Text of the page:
We started out on Highway 200. Our destination was east and south but because of the Sierra Madre Mountain range, it was an easier drive to go north to meet the toll roads before heading south. Here we passed through lush, green jungle, while traveling on a two-lane highway that was loaded with curves. As we made our way up and over the mountains, the terrain began to change. It was much more arid. As I looked around I saw many flat-top mountains that were, in fact, volcanoes. Ancient lava lay in the valley below, having once spewed out of the earth with fierce force and heat and then, left for centuries, hardened into huge blocks. I wondered at how and why they formed in such a way.
We passed by the town of Tequila, famous, of course, for its namesake. Surrounding it were fields of Agave, used in the making of tequila. When the agave plant stands alone, you might not think of it as blue. But when it lies in rows and rows across the land, together it has a beautiful blue hue with a hint of ash. It is especially pretty in contrast to the tan dirt, drab cactus, and intermittent splashes of green brush.
The trip to Angangueo, the old mining town in which we were to spend the night, was a ten-hour drive. One of our first stops was alongside the road where a few merchants were selling flat tortillas with either meat or beans. April pulled over and offered us a taste of the local fare.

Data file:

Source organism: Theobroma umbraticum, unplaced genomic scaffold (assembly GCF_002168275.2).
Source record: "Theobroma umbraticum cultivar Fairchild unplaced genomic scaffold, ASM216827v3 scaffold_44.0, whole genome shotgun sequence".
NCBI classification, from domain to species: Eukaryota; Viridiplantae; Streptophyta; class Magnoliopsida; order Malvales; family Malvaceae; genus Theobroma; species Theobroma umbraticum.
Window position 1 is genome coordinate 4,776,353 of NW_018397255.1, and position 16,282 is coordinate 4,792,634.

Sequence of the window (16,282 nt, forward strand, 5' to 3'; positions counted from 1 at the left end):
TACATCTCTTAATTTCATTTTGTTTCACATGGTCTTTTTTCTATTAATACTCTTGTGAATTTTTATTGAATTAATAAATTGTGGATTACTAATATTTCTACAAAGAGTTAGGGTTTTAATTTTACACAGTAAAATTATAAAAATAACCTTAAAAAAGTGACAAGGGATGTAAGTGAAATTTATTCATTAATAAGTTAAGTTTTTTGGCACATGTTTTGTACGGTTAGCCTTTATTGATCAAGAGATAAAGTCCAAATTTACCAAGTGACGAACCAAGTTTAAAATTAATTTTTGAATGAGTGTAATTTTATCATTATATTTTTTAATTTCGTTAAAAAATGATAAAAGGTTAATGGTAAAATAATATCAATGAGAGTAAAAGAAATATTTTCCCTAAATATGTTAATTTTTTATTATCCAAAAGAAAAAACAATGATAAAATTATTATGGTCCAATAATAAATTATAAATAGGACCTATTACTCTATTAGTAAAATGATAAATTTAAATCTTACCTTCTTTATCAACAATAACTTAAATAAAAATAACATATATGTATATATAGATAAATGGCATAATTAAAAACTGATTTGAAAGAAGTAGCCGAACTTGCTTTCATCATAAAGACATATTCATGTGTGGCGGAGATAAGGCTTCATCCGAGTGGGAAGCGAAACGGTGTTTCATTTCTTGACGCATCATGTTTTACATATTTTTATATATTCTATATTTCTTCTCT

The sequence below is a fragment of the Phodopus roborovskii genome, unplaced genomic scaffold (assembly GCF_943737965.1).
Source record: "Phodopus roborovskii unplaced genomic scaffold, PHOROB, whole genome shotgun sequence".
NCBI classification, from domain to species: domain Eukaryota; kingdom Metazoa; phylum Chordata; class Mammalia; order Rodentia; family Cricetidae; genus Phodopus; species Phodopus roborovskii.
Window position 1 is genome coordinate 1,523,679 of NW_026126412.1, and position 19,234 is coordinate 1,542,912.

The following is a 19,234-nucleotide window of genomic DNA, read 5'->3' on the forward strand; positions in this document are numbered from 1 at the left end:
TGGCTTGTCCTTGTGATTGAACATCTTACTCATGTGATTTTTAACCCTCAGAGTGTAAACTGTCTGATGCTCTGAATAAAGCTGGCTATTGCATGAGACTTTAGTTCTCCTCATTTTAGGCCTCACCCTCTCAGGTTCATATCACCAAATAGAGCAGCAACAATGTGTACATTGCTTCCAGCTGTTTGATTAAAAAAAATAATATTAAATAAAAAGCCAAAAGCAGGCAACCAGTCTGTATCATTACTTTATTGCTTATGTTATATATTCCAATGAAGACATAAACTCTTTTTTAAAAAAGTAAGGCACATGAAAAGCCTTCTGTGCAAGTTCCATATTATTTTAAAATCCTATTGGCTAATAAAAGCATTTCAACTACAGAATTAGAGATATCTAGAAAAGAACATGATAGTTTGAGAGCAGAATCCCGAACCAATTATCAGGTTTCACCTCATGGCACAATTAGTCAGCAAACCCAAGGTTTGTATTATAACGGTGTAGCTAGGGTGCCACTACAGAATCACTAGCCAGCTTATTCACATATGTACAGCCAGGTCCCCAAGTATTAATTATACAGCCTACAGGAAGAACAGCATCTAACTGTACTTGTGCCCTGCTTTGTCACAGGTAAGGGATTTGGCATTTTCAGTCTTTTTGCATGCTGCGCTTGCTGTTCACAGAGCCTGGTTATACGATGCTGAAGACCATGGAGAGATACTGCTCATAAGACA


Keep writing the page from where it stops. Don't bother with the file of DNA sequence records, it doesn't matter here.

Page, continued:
"Don't get the meat ones." April warned. "It's not just because I'm a vegetarian. One of the guys I brought up here had one of the meat ones and it didn't settle well." We took her advice. The bean ones were good. And cheap. We stretched our legs for a bit, had a bathroom break and back into the van.
Eventually we found our way to the toll road, 15. The tolls were outrageously expensive. I think it cost about $150 American dollars to go all the way to Angangueo but the alternative would have taken us countless hours through towns with dozens of topes (speed bumps). It seems every little town in Mexico has a number of topes as you travel through. Not to mention the cobblestone streets. So the cost of the highway is worth it.
We stopped at Subway, of all places, for lunch. I noticed that the only two eateries along the toll road were Subway or Papa Johns, certainly not Mexican food. I asked April about this. She explained that whatever corporation contracts the highway gig gets time to recoup some of their expenses.
"There will be check points." April said. "Don't freak out. They just want to know what we are doing and then we move on. I was here two weeks ago and there were a lot more federalies than usual. I think that is because the Pope is expected this week. We timed it just right. He will be here just two days after we leave, so we will get out before having to deal with all the traffic. They are expecting over one million visitors in Mexico City. Can you imagine that?"